Below are excerpts and additions to an interview I did with Wellness for Makers in early 2016. Because standing to throw and potter ergonomics are among the most frequently asked questions I receive, I wanted to have my answers in one place for easy reference and sharing. Please leave your questions and own suggestions in the comments section to add to the dialogue.
Happy, Healthy Potting!
Please tell me about your background, and your first encounter with back pain.
I got my Associate’s degree from Montgomery College in Rockville, MD, my BFA from Alfred University, and MFA from Ohio University. I started having back problems while I was still an undergraduate. In most ceramics programs the students mix the clay, which involves lifting multiple fifty pound bags. At twenty-two, it never occurred to me to ask for help, nor that my body couldn’t handle mixing five hundred pounds of clay at a time and loading kilns with heavy shelves by myself. Cumulative lifting is what caused my back to “go out,” which is the worst pain I’ve ever experienced in my life. It was probably a pinched sciatic nerve, but I never saw a specialist to confirm or treat it. I went to the school doctor and remember spending the next week or two in bed heavily medicated. My back continued to go out nearly once a year for the next ten, but I didn’t have health insurance to properly be diagnosed.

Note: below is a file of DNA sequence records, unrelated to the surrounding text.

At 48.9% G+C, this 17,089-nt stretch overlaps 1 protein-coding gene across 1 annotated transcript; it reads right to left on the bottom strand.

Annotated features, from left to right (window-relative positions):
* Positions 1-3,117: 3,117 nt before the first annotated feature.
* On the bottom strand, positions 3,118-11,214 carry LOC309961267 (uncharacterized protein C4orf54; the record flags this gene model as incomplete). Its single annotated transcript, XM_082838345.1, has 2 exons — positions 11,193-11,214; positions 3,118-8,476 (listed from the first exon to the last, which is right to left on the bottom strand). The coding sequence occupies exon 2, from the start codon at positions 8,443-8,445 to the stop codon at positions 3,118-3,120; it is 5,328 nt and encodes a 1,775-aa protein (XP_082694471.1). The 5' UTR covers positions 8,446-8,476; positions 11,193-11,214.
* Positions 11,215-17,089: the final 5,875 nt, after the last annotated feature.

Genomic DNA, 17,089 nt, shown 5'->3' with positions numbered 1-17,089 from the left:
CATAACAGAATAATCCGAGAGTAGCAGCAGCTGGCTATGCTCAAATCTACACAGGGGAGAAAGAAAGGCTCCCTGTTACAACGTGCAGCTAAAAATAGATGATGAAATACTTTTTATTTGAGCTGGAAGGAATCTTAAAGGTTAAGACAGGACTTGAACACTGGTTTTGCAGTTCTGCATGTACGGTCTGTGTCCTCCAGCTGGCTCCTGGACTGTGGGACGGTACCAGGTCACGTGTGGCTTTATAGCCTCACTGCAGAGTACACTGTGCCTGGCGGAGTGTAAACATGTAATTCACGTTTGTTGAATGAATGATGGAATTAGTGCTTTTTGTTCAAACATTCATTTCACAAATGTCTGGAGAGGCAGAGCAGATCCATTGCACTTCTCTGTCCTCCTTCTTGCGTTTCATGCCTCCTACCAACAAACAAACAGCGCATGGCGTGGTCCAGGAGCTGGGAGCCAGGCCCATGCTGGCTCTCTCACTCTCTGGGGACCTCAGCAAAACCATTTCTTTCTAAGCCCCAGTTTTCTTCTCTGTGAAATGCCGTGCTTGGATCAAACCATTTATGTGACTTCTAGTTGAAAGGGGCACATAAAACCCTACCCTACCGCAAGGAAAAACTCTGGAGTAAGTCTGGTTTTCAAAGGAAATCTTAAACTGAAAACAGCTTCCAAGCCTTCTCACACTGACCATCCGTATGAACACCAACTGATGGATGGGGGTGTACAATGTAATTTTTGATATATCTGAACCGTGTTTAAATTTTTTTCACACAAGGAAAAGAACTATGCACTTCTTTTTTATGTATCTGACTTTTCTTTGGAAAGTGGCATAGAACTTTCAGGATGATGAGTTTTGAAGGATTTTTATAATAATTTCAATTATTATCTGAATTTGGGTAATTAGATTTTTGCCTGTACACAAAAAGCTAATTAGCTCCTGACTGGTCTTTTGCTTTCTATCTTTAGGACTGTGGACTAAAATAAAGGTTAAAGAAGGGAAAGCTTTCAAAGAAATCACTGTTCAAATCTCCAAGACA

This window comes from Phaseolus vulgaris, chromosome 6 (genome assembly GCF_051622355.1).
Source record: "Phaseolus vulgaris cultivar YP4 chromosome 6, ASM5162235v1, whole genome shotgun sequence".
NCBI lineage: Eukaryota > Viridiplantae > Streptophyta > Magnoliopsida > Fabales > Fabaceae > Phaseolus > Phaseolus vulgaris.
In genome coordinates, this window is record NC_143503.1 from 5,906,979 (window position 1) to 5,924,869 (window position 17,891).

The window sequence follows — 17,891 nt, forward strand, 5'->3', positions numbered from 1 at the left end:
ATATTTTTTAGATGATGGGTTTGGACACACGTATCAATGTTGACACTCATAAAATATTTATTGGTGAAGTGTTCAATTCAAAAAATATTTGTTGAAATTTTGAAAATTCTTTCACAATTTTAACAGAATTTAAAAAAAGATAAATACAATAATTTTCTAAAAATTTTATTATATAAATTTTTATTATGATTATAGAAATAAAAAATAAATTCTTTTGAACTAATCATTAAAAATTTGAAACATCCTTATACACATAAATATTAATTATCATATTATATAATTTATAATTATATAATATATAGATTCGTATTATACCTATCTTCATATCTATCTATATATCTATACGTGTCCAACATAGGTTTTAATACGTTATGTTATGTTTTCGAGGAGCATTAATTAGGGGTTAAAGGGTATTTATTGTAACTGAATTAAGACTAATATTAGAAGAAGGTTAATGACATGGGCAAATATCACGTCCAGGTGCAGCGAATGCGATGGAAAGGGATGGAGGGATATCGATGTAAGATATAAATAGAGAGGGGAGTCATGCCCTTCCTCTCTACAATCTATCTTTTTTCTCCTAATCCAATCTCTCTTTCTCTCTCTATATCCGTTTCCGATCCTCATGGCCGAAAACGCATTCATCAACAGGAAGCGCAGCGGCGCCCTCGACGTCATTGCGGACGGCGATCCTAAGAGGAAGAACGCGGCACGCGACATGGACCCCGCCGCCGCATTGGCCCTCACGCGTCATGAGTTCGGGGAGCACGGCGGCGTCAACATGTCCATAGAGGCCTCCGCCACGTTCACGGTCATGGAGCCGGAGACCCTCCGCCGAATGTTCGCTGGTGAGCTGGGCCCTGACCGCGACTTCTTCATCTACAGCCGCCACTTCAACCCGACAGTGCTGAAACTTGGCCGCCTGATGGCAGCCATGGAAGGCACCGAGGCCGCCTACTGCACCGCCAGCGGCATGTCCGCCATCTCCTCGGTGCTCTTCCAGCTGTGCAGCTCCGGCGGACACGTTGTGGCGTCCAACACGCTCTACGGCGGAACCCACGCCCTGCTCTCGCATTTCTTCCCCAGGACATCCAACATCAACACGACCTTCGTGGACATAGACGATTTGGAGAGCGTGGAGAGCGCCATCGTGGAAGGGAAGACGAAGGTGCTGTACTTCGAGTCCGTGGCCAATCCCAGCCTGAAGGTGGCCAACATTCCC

One of my professors from Alfred, Val Cushing, encouraged me to do an internship at the Greenfield Village pottery at the Henry Ford Museum outside of Detroit after I graduated. This was the first time I stood to throw (1995), which was mainly for visitor visibility, but it made a big difference for my back. Being in Michigan coincidentally put me in proximity to studio potter John Glick. He is well-known for his work, but also because his back issues almost ended his career. I worked with him for one year from 1996-97, and know if I hadn’t learned a healthy way to throw and other safe studio practices from John, I’d probably be doing something other than clay.